Airplane photos: B-17 Flying Fortress

Now for a breathtaking break from the negative news on the evaporating economy and fading freedoms. (Ugg. So sorry for the awful alliteration!)


Delightful photos of the B-17 Flying Fortress, workhorse of the U.S. during World War II. All photos courtesy of the U.S. Air Force.

Incredible view from the underside of a formation on its way to Germany:

OVER GERMANY — B-17 Flying Fortresses from the 398th Bombardment Group fly a bombing run to Neumunster, Germany, on April 8, 1945. On May 8, Germany surrendered, and Victory in Europe Day was declared. (Courtesy photo from U.S. Air Force)


The classic photo of B-17s with their escorts overhead.

B-17 -1940s — B-17 Flying Fortresses (Courtesy U.S. Air Force).

Check out this incredible view of how those vapor trails are created:

EASTERN EUROPE — The vapor trails from two Boeing B-17 Flying Fortress aircraft light up the night sky. The B-17 is one of the most famous airplanes ever built. The B-17 prototype first flew on July 28, 1935. Few B-17s were in service on December 7, 1941, but production quickly accelerated. The aircraft served in every WW II combat zone, but is best known for daylight strategic bombing of German industrial targets. (U.S. Air Force file photo)


Close up from above:

B-17 Flying Fortress (Photo courtesy of U.S. Air Force)


Close-up view from below:

The B-17 Flying Fortress served in every World War II combat zone, but is best known for daylight strategic bombing of German industrial targets. (Courtesy U.S. Air Force).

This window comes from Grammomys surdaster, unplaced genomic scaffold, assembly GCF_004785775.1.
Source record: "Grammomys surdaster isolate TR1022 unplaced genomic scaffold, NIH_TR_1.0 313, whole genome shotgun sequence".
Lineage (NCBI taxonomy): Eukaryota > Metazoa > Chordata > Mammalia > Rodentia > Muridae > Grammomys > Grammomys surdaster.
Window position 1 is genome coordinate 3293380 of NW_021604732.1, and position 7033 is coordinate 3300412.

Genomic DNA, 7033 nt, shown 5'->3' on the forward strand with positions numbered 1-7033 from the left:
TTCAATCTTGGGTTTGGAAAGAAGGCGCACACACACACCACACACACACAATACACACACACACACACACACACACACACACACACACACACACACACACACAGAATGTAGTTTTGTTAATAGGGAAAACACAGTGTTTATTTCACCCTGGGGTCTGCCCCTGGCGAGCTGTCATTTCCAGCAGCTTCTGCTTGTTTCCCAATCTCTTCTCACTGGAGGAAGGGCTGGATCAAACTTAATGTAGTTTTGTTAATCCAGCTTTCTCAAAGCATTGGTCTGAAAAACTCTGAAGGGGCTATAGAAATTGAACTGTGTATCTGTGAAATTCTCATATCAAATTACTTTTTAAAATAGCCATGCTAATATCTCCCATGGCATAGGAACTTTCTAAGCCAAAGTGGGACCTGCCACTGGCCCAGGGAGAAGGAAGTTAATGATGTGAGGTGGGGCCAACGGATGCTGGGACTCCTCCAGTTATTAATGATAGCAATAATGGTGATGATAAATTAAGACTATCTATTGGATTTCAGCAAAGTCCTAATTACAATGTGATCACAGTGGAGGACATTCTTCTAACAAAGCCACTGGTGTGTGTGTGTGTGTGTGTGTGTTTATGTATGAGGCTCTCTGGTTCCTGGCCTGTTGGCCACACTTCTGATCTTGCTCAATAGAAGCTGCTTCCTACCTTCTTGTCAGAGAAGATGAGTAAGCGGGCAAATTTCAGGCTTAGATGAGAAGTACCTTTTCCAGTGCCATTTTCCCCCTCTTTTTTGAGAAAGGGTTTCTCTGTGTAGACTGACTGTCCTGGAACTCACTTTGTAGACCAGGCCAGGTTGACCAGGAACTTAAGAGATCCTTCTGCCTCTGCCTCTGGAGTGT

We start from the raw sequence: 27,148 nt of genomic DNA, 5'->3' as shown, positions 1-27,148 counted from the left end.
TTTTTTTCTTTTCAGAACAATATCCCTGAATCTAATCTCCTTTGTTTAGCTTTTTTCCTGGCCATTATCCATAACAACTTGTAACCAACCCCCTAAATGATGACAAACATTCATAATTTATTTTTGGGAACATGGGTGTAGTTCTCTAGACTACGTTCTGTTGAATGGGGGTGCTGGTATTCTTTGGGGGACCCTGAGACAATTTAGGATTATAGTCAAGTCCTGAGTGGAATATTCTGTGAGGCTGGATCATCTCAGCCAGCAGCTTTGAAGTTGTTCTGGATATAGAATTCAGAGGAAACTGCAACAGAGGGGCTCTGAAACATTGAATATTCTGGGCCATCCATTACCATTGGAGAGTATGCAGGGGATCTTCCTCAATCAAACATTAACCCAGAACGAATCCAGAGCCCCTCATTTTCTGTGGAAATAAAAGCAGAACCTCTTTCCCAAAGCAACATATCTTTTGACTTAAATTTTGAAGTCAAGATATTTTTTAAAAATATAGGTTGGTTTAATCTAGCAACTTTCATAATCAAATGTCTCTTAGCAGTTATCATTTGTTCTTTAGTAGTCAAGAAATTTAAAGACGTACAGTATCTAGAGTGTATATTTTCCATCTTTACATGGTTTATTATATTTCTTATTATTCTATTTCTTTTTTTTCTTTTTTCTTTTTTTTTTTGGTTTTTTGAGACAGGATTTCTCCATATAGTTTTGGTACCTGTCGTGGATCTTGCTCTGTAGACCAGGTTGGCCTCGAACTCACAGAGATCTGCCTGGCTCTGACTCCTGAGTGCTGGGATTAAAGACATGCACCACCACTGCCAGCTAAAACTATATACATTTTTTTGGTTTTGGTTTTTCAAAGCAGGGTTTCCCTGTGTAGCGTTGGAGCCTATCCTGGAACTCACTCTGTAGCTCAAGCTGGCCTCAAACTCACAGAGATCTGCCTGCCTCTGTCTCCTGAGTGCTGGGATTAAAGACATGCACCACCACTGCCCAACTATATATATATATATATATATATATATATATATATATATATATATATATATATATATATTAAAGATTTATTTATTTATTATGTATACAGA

Two photos of the “Memphis Belle”, subject of the classic WWII film of the same name:

The crew of the Boeing B-17 “Memphis Belle” is pictured at an air base in England after completing 25 missions over enemy territory. The crew, left to right: Tech. Sgt. Harold P. Loch, Staff Sgt. Cecil H. Scott, Tech. Sgt. Robert J. Hanson, Capt. James A. Verinis, Capt. Robert K. Morgan, Capt. Charles B. Leighton, Staff Sgt. John P. Quinlan, Staff Sgt. Casimer A. Nastal, Capt. Vincent B. Evans and Staff Sgt. Clarence B. Winchell returned to the U.S. to a hero’s welcome and embarked on a 30 city morale tour. (U.S. Army Air Forces photo)


The crew of the “Memphis Belle” back from its 25th operational mission. All of the crew hold the DFC and the Air Medal with three oak clusters, and all started with this Boeing B-17 “Flying Fortress” and survived with only one casualty, a leg wound to the tail gunner. June 1943 (Courtesy of U.S. Air Force).


Last, one of the few remaining mighty warriors still able to take to the sky:

UK’s ‘Friendly Invasion’ 70 years on
The last active B-17 Flying Fortress in Europe performs a fly-over above the former Knettishall Airfield, England, July 14, 2012. The fly-over was part of the 388th Bombardment Group memorial re-dedication at Coney Weston, England. (U.S. Air Force photo/Staff Sgt. Megan P. Lyon)


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